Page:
Markets Learning Hub: Understanding India’s Coming Wholesale Market Reforms
India’s wholesale electricity markets are on a path toward key market design reforms with the Central Electricity Regulatory Commission (CERC) proposing the framework and draft amendments for a real-time market. These reforms have the potential to substantially improve the efficiency of the power sector. A series of discussion papers CERC published on real-time markets, day-ahead markets and ancillary services markets has started several meaningful dialogues, debates and analyses in the sector. As with any significant change, stakeholders are trying to piece together the implications of the proposed reforms.
RAP in collaboration with Resources for the Future, the University of Virginia, Bostian Consulting LLC and Cornell University has developed several resources to support these policy discussions. The package offers a variety of approaches to help stakeholders explore, study and evaluate the proposed electricity market reforms and the key economic concepts and principles that underpin them.
More than 200 experts from load dispatch centers, regulatory commissions, distribution companies, generation companies, consumer advocacy groups, civil society organizations and academia already have participated in workshops using the resources. Because of high demand for the materials, including a lecture-based curriculum and interactive player-driven simulation game, we are making them available free online to anyone interested in using them.
Market Economics Curriculum
We developed a curriculum focused on the fundamental economic engineering concepts underlying competitive electricity markets. Power sector professionals can use the curriculum to deepen their understanding of wholesale electricity markets and evaluate how different market designs affect their operations.
The Economics for Wholesale Electricity Markets curriculum consists of 70 short videos organized into seven modules:
- Module 1: The Language of Costs
- Module 2: Services of Different Plants
- Module 3: Costs of Different Plants
- Module 4: Existing Plant Decision-making
- Module 5: New Plant Decision-making
- Module 6: Contracts, Auctions and Exchanges
- Module 7: System Management
Each module includes a presentation download, and the short videos allow viewers to easily revisit specific topics anytime from the complete playlist.
India Electricity Simulation Tool
The innovative India Electricity Simulation tool models the real-world outcomes of wholesale power market transactions. It offers stakeholders and policymakers an opportunity to evaluate their decisions under different market designs.
This immersive learning experience is completely player driven. Participants (or teams) assume the roles of power sector entities — both distribution utilities (Discoms) and generating companies (Gencos) — and make electricity sector investment and operational decisions under different scenarios. Since the tool is online, participants need not be in the same physical place to play together, although a team may find it easiest to cooperate in person.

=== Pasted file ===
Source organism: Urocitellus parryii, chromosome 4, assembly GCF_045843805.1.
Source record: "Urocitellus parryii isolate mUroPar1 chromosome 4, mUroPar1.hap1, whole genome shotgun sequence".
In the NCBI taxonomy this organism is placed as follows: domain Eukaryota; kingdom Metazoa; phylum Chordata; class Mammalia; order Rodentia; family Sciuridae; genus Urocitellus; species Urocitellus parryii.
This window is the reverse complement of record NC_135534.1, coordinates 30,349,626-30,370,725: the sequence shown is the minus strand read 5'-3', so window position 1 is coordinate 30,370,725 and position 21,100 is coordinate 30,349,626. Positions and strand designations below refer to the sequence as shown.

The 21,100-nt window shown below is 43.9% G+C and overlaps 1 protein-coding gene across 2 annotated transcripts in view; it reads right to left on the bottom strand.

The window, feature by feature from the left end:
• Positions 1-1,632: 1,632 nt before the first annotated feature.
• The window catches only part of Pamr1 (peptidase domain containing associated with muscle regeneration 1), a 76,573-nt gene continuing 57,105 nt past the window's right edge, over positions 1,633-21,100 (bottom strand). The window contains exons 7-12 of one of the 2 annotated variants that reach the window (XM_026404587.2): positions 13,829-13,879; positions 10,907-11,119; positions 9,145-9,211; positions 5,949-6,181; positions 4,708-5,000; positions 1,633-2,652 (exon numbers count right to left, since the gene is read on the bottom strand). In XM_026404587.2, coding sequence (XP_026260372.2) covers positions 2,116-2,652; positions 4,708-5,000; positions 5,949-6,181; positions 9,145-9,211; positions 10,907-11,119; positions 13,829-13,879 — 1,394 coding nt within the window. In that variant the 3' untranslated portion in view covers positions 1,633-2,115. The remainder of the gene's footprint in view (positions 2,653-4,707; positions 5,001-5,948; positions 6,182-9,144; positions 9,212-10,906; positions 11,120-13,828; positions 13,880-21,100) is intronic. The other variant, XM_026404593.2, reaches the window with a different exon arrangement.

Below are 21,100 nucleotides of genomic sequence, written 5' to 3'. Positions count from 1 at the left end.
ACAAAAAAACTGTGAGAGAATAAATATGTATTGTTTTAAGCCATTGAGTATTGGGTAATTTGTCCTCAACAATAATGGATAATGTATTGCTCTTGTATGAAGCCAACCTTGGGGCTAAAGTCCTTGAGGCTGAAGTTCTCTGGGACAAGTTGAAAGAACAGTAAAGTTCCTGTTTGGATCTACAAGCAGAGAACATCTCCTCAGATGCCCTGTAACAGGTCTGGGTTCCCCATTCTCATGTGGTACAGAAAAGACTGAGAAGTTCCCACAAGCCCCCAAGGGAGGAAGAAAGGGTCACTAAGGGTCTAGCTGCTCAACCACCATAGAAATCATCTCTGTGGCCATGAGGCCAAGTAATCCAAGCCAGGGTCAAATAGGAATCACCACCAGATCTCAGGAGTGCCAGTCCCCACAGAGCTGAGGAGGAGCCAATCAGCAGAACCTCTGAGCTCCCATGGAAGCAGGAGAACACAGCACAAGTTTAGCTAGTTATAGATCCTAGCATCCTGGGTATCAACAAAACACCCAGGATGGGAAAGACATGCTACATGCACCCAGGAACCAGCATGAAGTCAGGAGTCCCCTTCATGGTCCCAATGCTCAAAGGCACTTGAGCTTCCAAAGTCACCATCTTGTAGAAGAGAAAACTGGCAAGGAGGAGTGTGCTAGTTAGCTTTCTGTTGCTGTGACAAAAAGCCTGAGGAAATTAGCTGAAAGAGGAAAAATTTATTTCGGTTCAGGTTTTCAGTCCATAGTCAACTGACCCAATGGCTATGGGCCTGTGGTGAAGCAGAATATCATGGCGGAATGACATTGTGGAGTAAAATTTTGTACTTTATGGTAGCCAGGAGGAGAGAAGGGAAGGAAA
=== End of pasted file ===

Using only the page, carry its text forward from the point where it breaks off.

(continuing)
The participants have different objectives, depending on their assigned role. The Discoms seek to serve their customer load at the lowest cost, while the Gencos seek to run their generator portfolio as profitably as possible. As participants advance through the simulation, they must make decisions about procuring capacity, scheduling power and managing real-time imbalances.
The tool offers five market designs ranging from a completely decentralized bilateral contracts model to a centralized pool-based model. By playing multiple scenarios with different market structures and different assigned roles, participants can learn more about the nuances of different market designs as well as the decision-making behavior of the Discoms and Gencos.
Policy discussions and design questions that the tool can support include:
- What is more effective in ensuring that least-cost electricity is being scheduled and dispatched: bilateral or centralized day-ahead scheduling of transactions?
- What is the importance of flexible resources in the system, and how can we accurately reflect the value of these resources?
- What kind of market design can optimally utilize flexible resources to manage system imbalances?
- How best to make long-term decisions about procuring or building new capacity and the type of capacity to invest in?
Interested in learning more or setting up a game? Visit the India Electricity Simulation tool and check out the Instructor Guidebook, which provides an overview of using the tool as well as discussion questions. For more information on using these tools, contact Dheer Patel.
Learning by Doing
CERC’s proposed market reforms have the potential to cost-effectively integrate the rapidly growing share of renewable energy into India’s grid. We hope the markets curriculum and the India Electricity Simulation tool give stakeholders the knowledge and experience to embrace the reforms and bring new insights to the policy discussion.